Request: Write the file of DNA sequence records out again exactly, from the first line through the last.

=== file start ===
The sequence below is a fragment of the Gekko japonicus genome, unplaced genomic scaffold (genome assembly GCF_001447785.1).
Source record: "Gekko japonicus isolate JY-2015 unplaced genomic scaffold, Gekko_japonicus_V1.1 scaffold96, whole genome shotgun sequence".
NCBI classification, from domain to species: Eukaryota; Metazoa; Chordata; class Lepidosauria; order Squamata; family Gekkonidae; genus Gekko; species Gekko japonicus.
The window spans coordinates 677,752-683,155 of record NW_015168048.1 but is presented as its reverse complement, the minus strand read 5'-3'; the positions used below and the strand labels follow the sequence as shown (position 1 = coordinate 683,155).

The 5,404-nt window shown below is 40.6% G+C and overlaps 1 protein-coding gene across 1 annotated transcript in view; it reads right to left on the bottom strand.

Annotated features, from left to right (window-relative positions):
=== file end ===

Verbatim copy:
The sequence below is a fragment of the Gekko japonicus genome, unplaced genomic scaffold (genome assembly GCF_001447785.1).
Source record: "Gekko japonicus isolate JY-2015 unplaced genomic scaffold, Gekko_japonicus_V1.1 scaffold96, whole genome shotgun sequence".
NCBI classification, from domain to species: Eukaryota; Metazoa; Chordata; class Lepidosauria; order Squamata; family Gekkonidae; genus Gekko; species Gekko japonicus.
The window spans coordinates 677,752-683,155 of record NW_015168048.1 but is presented as its reverse complement, the minus strand read 5'-3'; the positions used below and the strand labels follow the sequence as shown (position 1 = coordinate 683,155).

The 5,404-nt window shown below is 40.6% G+C and overlaps 1 protein-coding gene across 1 annotated transcript in view; it reads right to left on the bottom strand.

Annotated features, from left to right (window-relative positions):